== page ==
Some years ago Tony Blair was overheard referring to the Scottish Press as "unreconstructed wankers". On Friday they had a chance to get their own back as Blair faced the Tartan Press hordes at an Edinburgh Hotel. Well, sort of. Blair's spin doctors have told the hacks that they couldn’t record their interviews and they were only allowed to take notes. What can the spinmeisters have been afraid of?



The Home Affairs Select Committee has decided to get down ‘wiv da kids’ and launched an initiative called Citizen Calling, which it says is “an experiment to see whether mobile phones are a good way for people and Parliament to interact.” It asks young hoodies to email, text or video message their views on crime to the Committee via their mobile phones. They don’t specify whether the mobile phones should be stolen ones, though. It would, after all, add a certain authenticity to the proceedings.



Westminster Communications used to be the name of a powerful lobbying company but its moniker has now been suborned by a speech training agency who want to train aspirant politicos, business leaders and pressure group executives in the arts of the modern media. Interestingly it is marketing itself almost exclusively by advertising on various media and political blogs. Let’s hope its fortunes are better than the organisation it replaced in its Victoria Street offices – the David Davis Tory leadership campaign.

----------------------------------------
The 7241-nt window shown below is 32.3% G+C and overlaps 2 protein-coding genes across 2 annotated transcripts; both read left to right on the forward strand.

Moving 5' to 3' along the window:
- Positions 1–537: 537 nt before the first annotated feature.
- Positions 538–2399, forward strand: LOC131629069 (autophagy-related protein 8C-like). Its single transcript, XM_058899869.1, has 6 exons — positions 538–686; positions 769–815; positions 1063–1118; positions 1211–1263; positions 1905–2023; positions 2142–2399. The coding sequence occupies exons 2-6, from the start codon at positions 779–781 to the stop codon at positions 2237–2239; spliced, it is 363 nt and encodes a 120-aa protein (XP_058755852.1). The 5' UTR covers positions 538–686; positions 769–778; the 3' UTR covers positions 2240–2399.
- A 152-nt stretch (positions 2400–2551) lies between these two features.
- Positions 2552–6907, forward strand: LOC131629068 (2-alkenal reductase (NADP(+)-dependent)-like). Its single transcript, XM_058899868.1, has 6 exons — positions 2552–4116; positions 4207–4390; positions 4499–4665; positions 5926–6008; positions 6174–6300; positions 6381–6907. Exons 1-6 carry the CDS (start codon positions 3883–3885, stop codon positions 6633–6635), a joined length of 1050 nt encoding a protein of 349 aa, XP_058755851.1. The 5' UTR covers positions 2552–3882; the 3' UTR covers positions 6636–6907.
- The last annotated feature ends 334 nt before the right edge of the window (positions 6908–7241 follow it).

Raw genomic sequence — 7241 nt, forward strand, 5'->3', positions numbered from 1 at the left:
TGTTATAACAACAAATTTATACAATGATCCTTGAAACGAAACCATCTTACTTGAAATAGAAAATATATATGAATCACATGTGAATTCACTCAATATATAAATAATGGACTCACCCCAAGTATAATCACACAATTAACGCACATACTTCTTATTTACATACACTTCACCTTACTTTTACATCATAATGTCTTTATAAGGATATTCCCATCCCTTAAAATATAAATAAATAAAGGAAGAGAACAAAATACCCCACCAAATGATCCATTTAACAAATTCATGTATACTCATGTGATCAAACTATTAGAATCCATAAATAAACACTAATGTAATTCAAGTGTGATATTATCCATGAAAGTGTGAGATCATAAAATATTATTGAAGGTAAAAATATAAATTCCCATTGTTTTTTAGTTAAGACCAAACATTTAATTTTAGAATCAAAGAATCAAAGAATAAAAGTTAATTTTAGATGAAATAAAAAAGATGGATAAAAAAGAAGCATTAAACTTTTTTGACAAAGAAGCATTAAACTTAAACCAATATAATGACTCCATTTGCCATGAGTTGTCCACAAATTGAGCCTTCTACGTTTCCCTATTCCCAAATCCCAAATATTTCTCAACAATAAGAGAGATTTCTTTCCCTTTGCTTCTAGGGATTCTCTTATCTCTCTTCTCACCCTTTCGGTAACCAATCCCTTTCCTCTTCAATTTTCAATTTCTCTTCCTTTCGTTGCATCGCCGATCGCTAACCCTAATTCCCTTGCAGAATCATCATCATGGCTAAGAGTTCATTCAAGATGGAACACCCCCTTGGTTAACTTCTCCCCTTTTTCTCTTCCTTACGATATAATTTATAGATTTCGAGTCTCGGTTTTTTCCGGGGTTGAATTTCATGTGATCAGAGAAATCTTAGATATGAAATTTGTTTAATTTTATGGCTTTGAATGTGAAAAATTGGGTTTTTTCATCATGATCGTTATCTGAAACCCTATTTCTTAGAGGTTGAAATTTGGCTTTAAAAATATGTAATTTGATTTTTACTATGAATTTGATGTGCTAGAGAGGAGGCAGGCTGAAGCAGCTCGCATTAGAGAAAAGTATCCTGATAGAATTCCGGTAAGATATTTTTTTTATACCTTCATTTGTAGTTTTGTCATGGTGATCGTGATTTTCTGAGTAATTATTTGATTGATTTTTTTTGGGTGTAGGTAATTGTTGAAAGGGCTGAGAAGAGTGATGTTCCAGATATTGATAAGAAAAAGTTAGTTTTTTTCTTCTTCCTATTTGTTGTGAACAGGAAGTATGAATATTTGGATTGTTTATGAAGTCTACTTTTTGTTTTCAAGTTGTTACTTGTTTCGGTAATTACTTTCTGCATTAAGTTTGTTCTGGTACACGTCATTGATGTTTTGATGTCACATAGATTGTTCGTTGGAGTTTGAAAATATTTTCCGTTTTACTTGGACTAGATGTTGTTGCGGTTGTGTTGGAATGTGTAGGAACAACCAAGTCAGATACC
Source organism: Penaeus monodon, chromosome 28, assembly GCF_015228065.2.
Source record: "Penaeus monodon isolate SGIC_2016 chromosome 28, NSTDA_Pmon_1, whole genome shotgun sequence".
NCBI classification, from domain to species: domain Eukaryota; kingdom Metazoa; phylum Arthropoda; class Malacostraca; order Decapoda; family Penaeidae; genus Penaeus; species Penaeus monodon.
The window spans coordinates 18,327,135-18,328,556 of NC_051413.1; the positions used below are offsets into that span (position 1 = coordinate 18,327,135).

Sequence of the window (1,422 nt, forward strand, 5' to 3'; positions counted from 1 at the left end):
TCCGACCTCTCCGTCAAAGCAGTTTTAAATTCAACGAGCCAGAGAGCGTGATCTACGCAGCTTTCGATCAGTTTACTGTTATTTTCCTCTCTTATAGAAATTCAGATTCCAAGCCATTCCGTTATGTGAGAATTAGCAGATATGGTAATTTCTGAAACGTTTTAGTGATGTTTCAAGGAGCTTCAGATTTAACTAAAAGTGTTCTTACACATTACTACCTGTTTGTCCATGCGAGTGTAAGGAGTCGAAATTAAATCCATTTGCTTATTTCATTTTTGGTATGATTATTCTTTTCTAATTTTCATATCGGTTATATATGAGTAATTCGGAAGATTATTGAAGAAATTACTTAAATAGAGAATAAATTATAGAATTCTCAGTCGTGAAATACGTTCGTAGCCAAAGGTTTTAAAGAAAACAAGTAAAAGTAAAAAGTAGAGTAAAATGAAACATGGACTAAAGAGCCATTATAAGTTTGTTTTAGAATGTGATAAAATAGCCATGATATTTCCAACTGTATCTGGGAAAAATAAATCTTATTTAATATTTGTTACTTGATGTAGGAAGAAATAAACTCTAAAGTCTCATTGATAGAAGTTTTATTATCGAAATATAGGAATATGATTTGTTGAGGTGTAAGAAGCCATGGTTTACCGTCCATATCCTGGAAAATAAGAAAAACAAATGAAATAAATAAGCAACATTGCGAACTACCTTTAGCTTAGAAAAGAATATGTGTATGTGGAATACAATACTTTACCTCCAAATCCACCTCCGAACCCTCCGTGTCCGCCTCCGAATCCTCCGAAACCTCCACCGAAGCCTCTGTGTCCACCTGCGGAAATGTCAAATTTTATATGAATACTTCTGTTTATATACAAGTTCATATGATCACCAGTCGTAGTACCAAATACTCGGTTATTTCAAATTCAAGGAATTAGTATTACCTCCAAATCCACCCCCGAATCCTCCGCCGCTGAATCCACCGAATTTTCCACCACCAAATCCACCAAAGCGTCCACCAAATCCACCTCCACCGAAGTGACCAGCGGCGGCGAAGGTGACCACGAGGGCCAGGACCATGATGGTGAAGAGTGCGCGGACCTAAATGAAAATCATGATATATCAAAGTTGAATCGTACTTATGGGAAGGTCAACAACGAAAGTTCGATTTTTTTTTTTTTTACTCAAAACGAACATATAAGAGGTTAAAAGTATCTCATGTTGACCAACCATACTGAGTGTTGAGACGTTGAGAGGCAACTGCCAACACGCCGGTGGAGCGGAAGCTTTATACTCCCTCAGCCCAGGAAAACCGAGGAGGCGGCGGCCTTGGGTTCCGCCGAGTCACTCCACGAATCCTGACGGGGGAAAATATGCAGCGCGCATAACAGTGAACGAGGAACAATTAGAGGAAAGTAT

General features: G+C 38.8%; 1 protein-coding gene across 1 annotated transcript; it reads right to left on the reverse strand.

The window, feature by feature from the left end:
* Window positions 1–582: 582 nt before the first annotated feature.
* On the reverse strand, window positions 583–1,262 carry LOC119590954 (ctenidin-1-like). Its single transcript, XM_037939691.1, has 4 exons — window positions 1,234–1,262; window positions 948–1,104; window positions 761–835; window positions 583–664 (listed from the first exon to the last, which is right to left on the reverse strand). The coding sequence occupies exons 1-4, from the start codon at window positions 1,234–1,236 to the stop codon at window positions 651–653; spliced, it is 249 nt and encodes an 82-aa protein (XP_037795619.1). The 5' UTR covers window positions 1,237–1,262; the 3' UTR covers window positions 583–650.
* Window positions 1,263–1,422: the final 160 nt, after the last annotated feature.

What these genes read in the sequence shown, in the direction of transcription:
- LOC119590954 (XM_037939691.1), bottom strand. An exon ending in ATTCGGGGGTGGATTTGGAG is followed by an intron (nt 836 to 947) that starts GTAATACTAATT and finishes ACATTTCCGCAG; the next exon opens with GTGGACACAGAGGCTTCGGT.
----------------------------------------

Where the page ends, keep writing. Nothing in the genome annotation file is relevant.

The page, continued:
Diehard West Ham fan Denis Campbell leads a double life as Sports Editor of the Observer. Last week’s rollicking headline about Hammers captain Nigel Reo-Coker heading for Arsenal or Man U proved to be a little wide of the mark. Let’s hope he does a little better this week. Still, with the transfer window now firmly closed it makes you wonder what all these football hacks have to write about now.



The Labour Party certainly knows how to alienate the press. Any media wanting to attend their Party conference in Manchester is being charged £360 for the privilege. The LibDems in Brighton are charging £62, while the Conservatives charge nothing. Perhaps their coffers are not quite as empty as Labour’s after all. An enquiry to UKIP about attending their conference in the ultra-glamorous location of Telford solicited the invitation to “just turn up – we’re sure they’ll let you in.” We will be sure to do so.



The Edinburgh TV Festival debate on whether British TV was becoming too right wing no doubt provoked a hollow laugh from many Conservatives, chief among them right wing commentator Peter Oborne, who was one of the panellists. Oborne said that the agenda on mainstream television represented the "views of the mainstream, metropolitan, liberal people who are quite well off and live in London, specifically Islington and Hampstead". Like himself, perhaps.